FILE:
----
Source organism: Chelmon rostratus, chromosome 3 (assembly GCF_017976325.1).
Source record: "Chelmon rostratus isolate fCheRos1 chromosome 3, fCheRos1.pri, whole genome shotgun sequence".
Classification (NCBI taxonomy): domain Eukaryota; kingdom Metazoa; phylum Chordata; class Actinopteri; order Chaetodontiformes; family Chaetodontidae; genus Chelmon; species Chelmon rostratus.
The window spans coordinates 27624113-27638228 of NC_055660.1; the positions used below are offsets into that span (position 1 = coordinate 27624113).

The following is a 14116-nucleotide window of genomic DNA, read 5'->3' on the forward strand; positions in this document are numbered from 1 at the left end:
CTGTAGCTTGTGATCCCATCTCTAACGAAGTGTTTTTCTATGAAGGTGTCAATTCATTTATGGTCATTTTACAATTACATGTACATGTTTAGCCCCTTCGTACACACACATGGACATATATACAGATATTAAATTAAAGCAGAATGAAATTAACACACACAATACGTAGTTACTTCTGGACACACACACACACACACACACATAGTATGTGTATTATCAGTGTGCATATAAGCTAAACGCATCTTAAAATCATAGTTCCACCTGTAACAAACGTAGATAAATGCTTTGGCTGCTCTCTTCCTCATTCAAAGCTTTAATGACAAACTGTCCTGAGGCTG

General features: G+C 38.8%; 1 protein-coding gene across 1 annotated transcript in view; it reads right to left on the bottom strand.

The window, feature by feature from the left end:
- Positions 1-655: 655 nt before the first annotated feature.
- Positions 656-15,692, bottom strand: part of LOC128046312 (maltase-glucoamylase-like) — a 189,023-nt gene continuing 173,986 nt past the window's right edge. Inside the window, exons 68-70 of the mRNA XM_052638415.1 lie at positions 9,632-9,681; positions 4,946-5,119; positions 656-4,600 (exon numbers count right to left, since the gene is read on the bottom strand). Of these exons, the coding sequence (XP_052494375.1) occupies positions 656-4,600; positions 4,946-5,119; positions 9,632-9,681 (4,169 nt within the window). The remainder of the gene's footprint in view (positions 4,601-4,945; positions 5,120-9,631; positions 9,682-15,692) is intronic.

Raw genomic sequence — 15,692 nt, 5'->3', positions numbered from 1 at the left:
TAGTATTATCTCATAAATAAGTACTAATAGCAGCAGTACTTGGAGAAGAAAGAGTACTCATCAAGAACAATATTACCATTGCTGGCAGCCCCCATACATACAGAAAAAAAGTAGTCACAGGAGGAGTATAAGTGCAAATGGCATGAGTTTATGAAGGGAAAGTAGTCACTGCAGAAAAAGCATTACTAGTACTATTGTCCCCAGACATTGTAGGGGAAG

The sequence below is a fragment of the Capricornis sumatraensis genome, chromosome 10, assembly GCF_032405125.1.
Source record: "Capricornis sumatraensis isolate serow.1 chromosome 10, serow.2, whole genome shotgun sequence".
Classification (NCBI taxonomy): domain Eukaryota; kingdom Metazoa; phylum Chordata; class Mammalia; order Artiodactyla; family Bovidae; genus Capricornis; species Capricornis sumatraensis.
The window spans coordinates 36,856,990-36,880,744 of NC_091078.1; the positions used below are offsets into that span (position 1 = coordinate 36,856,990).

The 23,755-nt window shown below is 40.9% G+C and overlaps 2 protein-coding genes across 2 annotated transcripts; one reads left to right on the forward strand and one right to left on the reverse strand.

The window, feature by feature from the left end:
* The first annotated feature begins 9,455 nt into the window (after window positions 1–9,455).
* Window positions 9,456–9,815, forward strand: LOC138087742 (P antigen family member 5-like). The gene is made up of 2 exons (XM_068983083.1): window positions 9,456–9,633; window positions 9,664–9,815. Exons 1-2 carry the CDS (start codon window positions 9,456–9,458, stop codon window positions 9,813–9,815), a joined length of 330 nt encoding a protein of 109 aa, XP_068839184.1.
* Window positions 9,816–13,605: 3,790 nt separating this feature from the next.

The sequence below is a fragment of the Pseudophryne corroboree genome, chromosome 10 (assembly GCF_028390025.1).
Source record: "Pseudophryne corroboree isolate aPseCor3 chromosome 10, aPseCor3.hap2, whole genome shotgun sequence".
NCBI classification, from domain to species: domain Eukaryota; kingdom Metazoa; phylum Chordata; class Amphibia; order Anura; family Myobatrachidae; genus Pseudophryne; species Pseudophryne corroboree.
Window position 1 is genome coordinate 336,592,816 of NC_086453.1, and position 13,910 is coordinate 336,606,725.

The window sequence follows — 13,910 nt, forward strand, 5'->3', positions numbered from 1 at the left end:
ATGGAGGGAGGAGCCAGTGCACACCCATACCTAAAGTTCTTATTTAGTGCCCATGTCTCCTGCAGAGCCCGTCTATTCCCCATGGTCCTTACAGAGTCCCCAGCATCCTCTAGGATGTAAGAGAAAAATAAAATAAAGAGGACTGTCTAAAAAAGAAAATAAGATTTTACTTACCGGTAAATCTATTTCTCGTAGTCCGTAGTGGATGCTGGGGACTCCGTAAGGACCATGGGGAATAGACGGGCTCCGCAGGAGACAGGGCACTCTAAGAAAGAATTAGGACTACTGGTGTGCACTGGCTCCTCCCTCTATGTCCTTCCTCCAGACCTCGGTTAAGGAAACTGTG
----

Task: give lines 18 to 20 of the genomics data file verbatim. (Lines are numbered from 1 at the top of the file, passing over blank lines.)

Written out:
The window, feature by feature from the left end:
* The first annotated feature begins 9,455 nt into the window (after window positions 1–9,455).
* Window positions 9,456–9,815, forward strand: LOC138087742 (P antigen family member 5-like). The gene is made up of 2 exons (XM_068983083.1): window positions 9,456–9,633; window positions 9,664–9,815. Exons 1-2 carry the CDS (start codon window positions 9,456–9,458, stop codon window positions 9,813–9,815), a joined length of 330 nt encoding a protein of 109 aa, XP_068839184.1.